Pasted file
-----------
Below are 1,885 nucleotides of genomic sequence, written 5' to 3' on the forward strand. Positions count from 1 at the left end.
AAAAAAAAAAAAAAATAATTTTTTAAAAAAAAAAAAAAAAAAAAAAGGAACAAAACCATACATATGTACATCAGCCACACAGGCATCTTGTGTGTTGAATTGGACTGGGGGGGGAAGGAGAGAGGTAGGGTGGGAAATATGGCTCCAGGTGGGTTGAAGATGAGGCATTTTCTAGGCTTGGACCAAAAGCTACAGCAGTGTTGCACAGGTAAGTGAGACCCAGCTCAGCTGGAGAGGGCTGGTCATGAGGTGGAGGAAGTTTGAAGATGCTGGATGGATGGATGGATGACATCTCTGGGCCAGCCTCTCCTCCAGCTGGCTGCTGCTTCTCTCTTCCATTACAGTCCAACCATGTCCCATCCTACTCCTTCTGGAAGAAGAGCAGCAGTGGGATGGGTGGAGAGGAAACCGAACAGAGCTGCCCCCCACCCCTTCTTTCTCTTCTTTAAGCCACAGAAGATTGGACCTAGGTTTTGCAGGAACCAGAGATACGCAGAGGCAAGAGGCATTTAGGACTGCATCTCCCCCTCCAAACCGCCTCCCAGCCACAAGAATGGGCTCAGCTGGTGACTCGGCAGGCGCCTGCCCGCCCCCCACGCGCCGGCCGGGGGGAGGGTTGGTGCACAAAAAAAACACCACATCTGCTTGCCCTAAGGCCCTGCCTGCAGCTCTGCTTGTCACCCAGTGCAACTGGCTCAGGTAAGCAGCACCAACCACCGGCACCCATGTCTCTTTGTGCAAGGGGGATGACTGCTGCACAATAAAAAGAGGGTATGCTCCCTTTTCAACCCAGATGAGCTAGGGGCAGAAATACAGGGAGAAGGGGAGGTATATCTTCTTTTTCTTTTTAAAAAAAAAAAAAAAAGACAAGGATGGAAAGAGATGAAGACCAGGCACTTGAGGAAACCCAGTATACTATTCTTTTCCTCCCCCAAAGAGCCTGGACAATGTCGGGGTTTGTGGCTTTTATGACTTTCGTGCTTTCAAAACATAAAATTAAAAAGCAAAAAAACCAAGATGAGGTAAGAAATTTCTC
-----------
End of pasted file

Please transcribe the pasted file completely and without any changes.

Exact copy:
Below are 1,885 nucleotides of genomic sequence, written 5' to 3' on the forward strand. Positions count from 1 at the left end.
AAAAAAAAAAAAAAATAATTTTTTAAAAAAAAAAAAAAAAAAAAAAGGAACAAAACCATACATATGTACATCAGCCACACAGGCATCTTGTGTGTTGAATTGGACTGGGGGGGGAAGGAGAGAGGTAGGGTGGGAAATATGGCTCCAGGTGGGTTGAAGATGAGGCATTTTCTAGGCTTGGACCAAAAGCTACAGCAGTGTTGCACAGGTAAGTGAGACCCAGCTCAGCTGGAGAGGGCTGGTCATGAGGTGGAGGAAGTTTGAAGATGCTGGATGGATGGATGGATGACATCTCTGGGCCAGCCTCTCCTCCAGCTGGCTGCTGCTTCTCTCTTCCATTACAGTCCAACCATGTCCCATCCTACTCCTTCTGGAAGAAGAGCAGCAGTGGGATGGGTGGAGAGGAAACCGAACAGAGCTGCCCCCCACCCCTTCTTTCTCTTCTTTAAGCCACAGAAGATTGGACCTAGGTTTTGCAGGAACCAGAGATACGCAGAGGCAAGAGGCATTTAGGACTGCATCTCCCCCTCCAAACCGCCTCCCAGCCACAAGAATGGGCTCAGCTGGTGACTCGGCAGGCGCCTGCCCGCCCCCCACGCGCCGGCCGGGGGGAGGGTTGGTGCACAAAAAAAACACCACATCTGCTTGCCCTAAGGCCCTGCCTGCAGCTCTGCTTGTCACCCAGTGCAACTGGCTCAGGTAAGCAGCACCAACCACCGGCACCCATGTCTCTTTGTGCAAGGGGGATGACTGCTGCACAATAAAAAGAGGGTATGCTCCCTTTTCAACCCAGATGAGCTAGGGGCAGAAATACAGGGAGAAGGGGAGGTATATCTTCTTTTTCTTTTTAAAAAAAAAAAAAAAAGACAAGGATGGAAAGAGATGAAGACCAGGCACTTGAGGAAACCCAGTATACTATTCTTTTCCTCCCCCAAAGAGCCTGGACAATGTCGGGGTTTGTGGCTTTTATGACTTTCGTGCTTTCAAAACATAAAATTAAAAAGCAAAAAAACCAAGATGAGGTAAGAAATTTCTC